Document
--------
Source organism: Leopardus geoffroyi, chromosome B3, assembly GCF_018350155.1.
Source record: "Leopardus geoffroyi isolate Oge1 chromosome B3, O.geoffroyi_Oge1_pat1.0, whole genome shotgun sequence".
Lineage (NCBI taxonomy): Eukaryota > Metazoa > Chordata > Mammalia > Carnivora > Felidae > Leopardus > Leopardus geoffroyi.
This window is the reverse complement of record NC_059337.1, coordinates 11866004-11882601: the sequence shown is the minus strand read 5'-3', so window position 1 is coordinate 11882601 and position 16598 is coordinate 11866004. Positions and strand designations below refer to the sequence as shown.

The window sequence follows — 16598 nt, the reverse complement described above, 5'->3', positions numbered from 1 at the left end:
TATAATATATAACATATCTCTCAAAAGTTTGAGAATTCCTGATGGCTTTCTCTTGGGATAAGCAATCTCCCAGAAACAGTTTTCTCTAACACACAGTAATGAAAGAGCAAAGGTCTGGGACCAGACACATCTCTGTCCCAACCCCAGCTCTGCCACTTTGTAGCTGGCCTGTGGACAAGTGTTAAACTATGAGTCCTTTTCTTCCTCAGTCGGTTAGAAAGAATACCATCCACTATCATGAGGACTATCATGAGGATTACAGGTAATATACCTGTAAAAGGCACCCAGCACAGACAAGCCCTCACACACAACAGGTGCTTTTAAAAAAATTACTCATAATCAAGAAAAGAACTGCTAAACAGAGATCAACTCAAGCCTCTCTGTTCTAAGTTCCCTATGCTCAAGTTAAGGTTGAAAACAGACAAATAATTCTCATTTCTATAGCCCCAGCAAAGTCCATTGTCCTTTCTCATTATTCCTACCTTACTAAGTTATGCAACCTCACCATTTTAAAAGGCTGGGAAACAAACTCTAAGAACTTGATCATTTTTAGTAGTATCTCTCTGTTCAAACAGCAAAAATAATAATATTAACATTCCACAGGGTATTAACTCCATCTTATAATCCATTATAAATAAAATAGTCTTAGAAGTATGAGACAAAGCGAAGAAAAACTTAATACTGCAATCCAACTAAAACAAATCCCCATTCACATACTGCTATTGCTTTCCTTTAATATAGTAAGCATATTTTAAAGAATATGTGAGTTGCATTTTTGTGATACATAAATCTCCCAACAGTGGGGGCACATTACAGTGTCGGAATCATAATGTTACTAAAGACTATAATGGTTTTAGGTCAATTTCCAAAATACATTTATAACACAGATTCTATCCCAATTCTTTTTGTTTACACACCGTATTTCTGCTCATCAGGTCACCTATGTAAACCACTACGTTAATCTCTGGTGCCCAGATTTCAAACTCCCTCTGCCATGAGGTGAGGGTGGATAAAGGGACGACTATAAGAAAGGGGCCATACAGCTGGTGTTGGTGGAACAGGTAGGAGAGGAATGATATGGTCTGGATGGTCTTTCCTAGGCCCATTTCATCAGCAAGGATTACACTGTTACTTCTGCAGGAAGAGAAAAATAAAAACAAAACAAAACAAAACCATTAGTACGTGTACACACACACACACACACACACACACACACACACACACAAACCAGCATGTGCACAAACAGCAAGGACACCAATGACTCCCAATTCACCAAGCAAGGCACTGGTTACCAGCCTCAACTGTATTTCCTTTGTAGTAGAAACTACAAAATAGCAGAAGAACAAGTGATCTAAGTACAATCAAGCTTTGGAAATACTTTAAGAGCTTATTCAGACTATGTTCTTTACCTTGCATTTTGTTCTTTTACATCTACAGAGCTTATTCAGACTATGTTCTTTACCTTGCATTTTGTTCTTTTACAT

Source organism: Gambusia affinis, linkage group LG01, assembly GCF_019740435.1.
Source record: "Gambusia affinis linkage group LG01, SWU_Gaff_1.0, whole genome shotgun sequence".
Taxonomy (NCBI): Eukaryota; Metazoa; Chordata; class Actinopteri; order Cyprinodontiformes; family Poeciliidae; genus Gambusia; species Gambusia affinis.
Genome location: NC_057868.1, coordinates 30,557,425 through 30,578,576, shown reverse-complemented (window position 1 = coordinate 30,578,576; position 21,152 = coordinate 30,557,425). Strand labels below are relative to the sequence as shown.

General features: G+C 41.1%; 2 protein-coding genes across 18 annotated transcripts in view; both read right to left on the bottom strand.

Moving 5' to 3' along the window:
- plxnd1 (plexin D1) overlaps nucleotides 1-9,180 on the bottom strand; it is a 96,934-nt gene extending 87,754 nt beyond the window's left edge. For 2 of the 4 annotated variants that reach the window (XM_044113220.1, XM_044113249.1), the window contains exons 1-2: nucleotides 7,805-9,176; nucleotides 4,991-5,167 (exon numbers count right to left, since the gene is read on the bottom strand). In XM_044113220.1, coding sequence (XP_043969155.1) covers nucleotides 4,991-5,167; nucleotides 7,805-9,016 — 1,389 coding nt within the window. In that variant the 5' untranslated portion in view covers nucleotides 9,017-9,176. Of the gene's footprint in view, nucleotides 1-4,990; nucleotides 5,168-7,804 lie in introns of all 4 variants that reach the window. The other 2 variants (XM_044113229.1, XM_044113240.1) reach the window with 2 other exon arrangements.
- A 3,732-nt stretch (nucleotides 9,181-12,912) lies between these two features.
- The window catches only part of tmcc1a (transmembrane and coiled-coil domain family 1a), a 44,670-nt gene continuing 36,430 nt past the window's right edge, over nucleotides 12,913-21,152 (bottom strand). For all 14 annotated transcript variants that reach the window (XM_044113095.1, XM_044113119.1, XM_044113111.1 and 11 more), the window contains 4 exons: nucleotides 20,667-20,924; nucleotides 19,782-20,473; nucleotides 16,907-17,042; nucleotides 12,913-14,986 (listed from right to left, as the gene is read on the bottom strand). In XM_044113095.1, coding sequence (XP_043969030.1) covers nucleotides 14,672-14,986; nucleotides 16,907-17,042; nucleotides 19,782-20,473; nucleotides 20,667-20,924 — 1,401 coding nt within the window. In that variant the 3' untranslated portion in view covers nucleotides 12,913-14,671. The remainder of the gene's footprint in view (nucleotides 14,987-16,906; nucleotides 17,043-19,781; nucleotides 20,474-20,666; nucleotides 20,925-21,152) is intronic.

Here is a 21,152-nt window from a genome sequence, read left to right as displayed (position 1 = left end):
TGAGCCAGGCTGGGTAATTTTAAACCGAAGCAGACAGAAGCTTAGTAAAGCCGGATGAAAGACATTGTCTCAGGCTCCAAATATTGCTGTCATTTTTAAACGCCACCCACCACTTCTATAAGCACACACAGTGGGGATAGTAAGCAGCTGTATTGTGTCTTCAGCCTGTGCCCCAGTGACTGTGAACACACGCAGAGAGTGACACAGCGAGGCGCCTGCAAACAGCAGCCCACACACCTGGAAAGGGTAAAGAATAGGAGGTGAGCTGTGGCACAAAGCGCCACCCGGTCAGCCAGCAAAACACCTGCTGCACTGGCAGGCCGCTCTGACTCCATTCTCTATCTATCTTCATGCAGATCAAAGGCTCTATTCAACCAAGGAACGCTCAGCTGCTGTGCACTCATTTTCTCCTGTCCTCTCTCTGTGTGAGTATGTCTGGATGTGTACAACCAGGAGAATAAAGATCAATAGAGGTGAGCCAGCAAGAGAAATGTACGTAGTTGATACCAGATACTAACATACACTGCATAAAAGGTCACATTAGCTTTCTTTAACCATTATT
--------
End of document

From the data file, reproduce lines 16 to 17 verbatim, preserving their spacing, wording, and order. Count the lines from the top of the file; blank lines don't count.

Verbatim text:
Here is a 21,152-nt window from a genome sequence, read left to right as displayed (position 1 = left end):
TGAGCCAGGCTGGGTAATTTTAAACCGAAGCAGACAGAAGCTTAGTAAAGCCGGATGAAAGACATTGTCTCAGGCTCCAAATATTGCTGTCATTTTTAAACGCCACCCACCACTTCTATAAGCACACACAGTGGGGATAGTAAGCAGCTGTATTGTGTCTTCAGCCTGTGCCCCAGTGACTGTGAACACACGCAGAGAGTGACACAGCGAGGCGCCTGCAAACAGCAGCCCACACACCTGGAAAGGGTAAAGAATAGGAGGTGAGCTGTGGCACAAAGCGCCACCCGGTCAGCCAGCAAAACACCTGCTGCACTGGCAGGCCGCTCTGACTCCATTCTCTATCTATCTTCATGCAGATCAAAGGCTCTATTCAACCAAGGAACGCTCAGCTGCTGTGCACTCATTTTCTCCTGTCCTCTCTCTGTGTGAGTATGTCTGGATGTGTACAACCAGGAGAATAAAGATCAATAGAGGTGAGCCAGCAAGAGAAATGTACGTAGTTGATACCAGATACTAACATACACTGCATAAAAGGTCACATTAGCTTTCTTTAACCATTATT